On disks where all three were mpg2 loaded into the project the burned area only measures 4.1 inches and these disks actually had 4 or 5 minutes extra material on them. Again, EMC9 indicated HQ.

 

On a disk where I only burned the first video, the 0:29:48:28 long one, it burned 2.8 inches on the disk.

 

On a different 59 minute project the burned area of the disk measured 3.5 inches, again at HQ according to EMC9.

 

These are all 4.7GB disks.

 

Can I depend on the video actually being HQ quality when EMC9 indicates HQ even though I am putting up to 90 minutes on the disk? I have not noticed a difference in playback between short projects and ones that run over 60 minutes.

 

When I load an mpg2 into an EMC9 project, does it use that file as is or does it do more compression.

 

Sorry for all this info but I want to understand how best to use EMC and still get as much on a DVD as possible.

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:lol: You are the first person that actually measured the burn distance and try to equate it to anything ! By the way, you are missing the bit rate factor.

 

For best results, select encode to an ISO file or to a folder set when you select burn in My DVD (DVD Builder/Create DVD). Uncheck the other options. When that is finished, copy the ISO for folder set to a DVD using Creator Classic. The will make the project just fit on a disc at the best possible quality. If you burn directly to disc from MyDVD, it sometimes lowers the quality (bit rate) and gives you space left over.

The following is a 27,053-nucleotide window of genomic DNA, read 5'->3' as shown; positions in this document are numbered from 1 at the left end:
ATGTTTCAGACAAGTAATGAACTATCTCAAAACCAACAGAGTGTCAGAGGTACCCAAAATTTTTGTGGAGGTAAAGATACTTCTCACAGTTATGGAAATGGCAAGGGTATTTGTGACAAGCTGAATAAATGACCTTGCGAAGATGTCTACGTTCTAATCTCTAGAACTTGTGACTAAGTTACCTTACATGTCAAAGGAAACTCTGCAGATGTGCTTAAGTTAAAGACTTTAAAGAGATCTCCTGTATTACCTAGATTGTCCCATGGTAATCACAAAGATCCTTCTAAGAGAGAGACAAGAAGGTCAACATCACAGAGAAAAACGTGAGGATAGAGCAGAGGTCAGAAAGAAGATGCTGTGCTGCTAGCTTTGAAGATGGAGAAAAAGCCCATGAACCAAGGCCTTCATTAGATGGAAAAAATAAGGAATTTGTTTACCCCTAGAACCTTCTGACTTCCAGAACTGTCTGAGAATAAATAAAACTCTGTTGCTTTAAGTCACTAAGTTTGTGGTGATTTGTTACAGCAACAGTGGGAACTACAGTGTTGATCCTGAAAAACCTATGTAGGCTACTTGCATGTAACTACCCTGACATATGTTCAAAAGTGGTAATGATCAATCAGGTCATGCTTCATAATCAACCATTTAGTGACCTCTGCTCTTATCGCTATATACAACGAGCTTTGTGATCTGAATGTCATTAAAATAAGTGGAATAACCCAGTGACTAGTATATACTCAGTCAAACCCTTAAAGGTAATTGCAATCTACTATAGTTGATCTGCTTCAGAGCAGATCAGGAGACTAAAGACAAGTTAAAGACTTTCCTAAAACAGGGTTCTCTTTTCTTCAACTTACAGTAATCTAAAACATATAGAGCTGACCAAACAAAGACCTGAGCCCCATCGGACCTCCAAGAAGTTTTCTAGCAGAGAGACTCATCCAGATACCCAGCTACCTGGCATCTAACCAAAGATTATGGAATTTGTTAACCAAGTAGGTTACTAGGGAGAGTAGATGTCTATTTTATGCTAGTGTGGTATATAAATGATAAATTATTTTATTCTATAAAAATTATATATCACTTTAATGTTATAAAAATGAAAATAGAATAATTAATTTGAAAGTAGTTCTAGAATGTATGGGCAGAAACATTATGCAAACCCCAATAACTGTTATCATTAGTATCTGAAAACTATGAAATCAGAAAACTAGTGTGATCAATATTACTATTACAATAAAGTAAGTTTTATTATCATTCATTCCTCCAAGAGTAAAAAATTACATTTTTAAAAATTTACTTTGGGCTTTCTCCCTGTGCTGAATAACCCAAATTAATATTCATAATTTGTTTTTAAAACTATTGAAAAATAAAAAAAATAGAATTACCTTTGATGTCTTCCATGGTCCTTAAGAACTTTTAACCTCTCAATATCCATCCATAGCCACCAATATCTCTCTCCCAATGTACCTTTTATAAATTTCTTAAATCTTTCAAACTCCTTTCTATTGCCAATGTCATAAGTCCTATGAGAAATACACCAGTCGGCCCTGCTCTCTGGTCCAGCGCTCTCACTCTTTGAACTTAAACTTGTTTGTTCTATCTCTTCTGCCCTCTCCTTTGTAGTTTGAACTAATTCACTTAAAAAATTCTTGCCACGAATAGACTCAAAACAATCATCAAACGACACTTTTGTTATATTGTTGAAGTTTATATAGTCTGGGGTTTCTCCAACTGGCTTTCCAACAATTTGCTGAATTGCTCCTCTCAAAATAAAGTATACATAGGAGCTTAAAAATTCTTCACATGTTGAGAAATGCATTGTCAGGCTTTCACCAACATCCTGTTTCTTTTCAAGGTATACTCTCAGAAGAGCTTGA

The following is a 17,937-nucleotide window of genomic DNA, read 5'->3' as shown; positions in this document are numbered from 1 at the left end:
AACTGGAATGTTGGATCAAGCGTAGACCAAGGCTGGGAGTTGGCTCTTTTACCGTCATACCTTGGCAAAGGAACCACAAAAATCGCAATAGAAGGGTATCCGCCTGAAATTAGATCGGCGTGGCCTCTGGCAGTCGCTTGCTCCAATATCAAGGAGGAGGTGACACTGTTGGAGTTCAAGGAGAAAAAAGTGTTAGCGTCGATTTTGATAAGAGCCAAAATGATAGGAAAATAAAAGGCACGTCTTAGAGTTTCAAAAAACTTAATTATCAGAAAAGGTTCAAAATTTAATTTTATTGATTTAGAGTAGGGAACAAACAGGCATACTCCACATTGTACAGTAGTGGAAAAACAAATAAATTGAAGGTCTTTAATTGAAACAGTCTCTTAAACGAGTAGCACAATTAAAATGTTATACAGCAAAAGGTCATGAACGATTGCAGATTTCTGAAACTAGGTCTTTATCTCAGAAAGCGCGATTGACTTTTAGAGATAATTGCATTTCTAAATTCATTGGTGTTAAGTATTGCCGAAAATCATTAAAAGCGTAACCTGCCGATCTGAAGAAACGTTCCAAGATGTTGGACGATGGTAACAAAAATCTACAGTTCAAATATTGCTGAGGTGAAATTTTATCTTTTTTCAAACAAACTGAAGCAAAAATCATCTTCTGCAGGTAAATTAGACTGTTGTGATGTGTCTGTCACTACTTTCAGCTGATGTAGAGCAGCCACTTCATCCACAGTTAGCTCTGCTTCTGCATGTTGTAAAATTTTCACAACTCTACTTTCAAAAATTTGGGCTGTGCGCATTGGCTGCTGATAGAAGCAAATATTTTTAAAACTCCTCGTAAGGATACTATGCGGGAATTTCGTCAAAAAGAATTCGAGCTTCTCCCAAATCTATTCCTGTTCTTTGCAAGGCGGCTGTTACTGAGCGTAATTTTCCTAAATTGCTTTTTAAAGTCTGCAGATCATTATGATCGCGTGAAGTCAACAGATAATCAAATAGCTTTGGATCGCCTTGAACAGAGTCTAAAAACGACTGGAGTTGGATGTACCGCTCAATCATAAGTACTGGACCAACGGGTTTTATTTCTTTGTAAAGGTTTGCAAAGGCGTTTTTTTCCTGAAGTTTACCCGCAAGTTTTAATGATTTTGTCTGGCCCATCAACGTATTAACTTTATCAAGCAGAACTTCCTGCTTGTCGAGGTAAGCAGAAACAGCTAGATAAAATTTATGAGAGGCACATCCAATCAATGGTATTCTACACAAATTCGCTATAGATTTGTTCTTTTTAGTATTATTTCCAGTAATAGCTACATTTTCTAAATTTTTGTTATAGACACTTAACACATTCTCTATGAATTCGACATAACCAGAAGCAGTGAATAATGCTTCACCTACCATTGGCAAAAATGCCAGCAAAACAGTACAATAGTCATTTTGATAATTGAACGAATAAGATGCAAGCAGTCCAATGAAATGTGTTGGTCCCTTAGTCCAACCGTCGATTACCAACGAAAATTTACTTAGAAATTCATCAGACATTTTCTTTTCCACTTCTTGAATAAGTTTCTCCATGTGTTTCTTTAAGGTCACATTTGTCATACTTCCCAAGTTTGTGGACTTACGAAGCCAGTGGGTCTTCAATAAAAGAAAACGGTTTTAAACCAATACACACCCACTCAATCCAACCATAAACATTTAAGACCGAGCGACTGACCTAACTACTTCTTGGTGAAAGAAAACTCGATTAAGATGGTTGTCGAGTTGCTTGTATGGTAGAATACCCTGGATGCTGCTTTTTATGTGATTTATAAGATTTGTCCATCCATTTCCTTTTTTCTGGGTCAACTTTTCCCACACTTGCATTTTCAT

Why do you want to squeeze as much onto a disc as possible? That was OK when discs were expensive but now now.

 

Do not try to get more than 2 hours and a little bit on the disc unless you use the folder option. You may be able to get slightly less than 2 hours on a disc at a much reduced quality. You will have to make your own judgment. If you try to get more as a direct burn or as an ISO file, the end of the videos may be cut off.

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I can guess why you were probably able to get the 90+ min on the disc even tho you had it set at HQ.

 

You mentioned that 2 of the files you used were already mpeg2 files. One thing that MyDVD will do, when you use mpeg2 files in your project that are already DVD-Video compliant, is it will usually not re-encode them.

 

So those 2 files, while they were mpeg2 ones, probably had bitrates etc that were less than what the HQ setting uses. Probably closer to what the SP ones are.

 

So my guess is that MyDVD didn't re-encode those 2. Just used them "as is". Which would be a good thing, since the more times an mpeg2 file gets re-encoded, the more the quality will degrade, no matter what the settings. And also because you can't encode a file to a higher quality than it is to start with.

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I can guess why you were probably able to get the 90+ min on the disc even tho you had it set at HQ.

 

You mentioned that 2 of the files you used were already mpeg2 files. One thing that MyDVD will do, when you use mpeg2 files in your project that are already DVD-Video compliant, is it will usually not re-encode them.

 

So those 2 files, while they were mpeg2 ones, probably had bitrates etc that were less than what the HQ setting uses. Probably closer to what the SP ones are.

 

So my guess is that MyDVD didn't re-encode those 2. Just used them "as is". Which would be a good thing, since the more times an mpeg2 file gets re-encoded, the more the quality will degrade, no matter what the settings. And also because you can't encode a file to a higher quality than it is to start with.

No it does not work that way.

 

They would be re-rendered to the bit rate that was selected. All Roxio products use constant bit rates, so the mpegs would not be "compliant" when you select a Quality setting that is not a match.